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"We have to wait and see," repeated a non-committal Johan Bruyneel this afternoon, when quizzed on his team's plans for the coming mountain stages.
Lance Armstrong was keeping a low profile at the Discovery Channel hotel in the suburbs of Grenoble and, as the defending Tour champion kept his counsel and rested, it was left to team manager Bruyneel to meet the press.
"Lance is relaxed, but that doesn't mean he's less motivated," said Bruyneel. "The only pressure this year is the pressure he puts on himself. Last year was different, because nobody had ever managed to win six. All the great champions had failed to achieve that, so he was under a lot of pressure.
"But he's a great champion," Bruyneel insisted. "All great champions want to win. One of his big motivations is that his three children are coming to the final three or four days of the race and he wants them to see him in the yellow jersey."
So would tomorrow's stage, which at first glance looks tailor-made for an Armstrong attack, see more of the champion's trademark summit spectaculars. "Well, I hope it's the same this time," said Bruyneel. "This is the first big mountain stage so in theory there will be attacks. A lot of teams are ready. But we will see.
"Maybe it's going to come down to the final time trial," he said. "There's nothing that can tell me today that Lance will definitely be in yellow tomorrow."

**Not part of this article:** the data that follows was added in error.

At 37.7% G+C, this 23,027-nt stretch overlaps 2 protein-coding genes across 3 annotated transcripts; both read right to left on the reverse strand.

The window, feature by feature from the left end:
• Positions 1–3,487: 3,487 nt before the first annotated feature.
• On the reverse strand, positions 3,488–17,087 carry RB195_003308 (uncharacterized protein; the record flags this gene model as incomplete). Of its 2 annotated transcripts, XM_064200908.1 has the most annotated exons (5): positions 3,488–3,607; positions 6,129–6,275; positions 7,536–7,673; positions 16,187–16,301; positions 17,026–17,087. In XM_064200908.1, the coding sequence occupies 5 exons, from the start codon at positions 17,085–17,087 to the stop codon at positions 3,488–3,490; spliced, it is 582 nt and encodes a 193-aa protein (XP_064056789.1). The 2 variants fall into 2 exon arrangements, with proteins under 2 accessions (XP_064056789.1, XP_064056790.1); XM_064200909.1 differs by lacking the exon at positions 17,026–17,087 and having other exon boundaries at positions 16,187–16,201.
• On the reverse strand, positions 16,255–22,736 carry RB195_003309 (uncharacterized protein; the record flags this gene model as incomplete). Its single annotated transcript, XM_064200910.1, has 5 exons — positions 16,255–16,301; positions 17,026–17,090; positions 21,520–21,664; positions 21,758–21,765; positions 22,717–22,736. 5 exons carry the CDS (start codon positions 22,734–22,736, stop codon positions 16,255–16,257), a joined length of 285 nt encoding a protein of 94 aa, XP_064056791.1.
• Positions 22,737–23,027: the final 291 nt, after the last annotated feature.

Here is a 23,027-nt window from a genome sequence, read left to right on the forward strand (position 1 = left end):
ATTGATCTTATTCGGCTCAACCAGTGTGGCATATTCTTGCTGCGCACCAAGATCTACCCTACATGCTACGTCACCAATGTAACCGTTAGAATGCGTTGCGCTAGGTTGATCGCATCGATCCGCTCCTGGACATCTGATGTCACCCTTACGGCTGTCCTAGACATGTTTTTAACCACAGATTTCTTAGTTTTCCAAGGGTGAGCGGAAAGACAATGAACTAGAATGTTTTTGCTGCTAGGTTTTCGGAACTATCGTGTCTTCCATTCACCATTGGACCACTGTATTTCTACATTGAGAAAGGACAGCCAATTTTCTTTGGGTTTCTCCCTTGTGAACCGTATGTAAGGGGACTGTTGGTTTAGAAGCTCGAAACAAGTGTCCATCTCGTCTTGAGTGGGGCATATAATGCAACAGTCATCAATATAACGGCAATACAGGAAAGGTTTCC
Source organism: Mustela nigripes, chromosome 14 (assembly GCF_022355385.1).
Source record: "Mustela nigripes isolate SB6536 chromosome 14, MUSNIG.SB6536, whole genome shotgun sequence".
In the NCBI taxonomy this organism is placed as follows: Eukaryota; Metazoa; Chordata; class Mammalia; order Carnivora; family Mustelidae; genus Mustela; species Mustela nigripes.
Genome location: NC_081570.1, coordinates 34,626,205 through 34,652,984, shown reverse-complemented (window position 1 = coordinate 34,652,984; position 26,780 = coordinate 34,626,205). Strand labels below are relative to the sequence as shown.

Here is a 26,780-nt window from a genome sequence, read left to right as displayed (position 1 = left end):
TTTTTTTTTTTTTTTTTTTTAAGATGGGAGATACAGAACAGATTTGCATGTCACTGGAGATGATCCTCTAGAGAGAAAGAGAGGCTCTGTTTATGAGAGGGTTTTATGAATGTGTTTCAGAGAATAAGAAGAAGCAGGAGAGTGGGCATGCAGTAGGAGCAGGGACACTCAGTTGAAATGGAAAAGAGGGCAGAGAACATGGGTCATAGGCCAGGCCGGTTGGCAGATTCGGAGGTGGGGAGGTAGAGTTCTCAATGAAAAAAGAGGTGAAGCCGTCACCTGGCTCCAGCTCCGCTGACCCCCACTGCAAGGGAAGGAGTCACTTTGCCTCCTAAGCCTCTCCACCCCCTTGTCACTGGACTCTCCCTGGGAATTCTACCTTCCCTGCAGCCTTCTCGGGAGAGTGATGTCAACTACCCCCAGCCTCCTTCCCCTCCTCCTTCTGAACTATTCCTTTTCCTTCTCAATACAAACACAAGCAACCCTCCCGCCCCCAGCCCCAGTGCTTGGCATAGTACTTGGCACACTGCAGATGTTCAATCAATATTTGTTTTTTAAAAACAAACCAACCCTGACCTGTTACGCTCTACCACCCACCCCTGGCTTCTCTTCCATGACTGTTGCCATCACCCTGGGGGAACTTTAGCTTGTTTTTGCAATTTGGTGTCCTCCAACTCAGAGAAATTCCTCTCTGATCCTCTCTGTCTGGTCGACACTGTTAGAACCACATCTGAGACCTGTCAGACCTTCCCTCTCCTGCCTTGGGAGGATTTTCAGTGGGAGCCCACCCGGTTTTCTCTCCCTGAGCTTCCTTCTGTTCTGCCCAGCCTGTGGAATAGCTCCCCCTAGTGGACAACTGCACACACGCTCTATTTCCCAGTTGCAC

With Jan Ullrich recovering from yet another spill after his high-speed fall on the stage to Mulhouse, Bruyneel maintained that T-Mobile still had three riders capable of challenging for victory.
"Ullrich's crash affected him before the time trial," mused Bruyneel. "Two big crashes in one week affect you, but we'll see. We have to watch all three T-Mobile leaders."
And Bruyneel revealed that the media-bashing his team had endured at the hands of the European press after the first stage in the Vosges would be used as a motivational tool. "They're definitely motivated by negative media," said Bruyneel. "The guys are very proud. This team has won six Tours. But the mountains will put everybody back in their place."
If he sounded a little uncertain - and in places he did - Bruyneel had no doubts over Armstrong's significance to both his own career as a directeur and to the professional sport as a whole.
"He has surpassed being a bike champion - and there's not anybody else ready to take that same status," said Bruyneel. "Life goes on, but I don't think we can look for a new Lance because I don't think there's a candidate."
And the Belgian dismissed suggestions that Armstrong had always had luck on his side on the way to his six consecutive Tour wins. "What is it that Americans say?" asked Bruyneel. "The harder I work the luckier I get."
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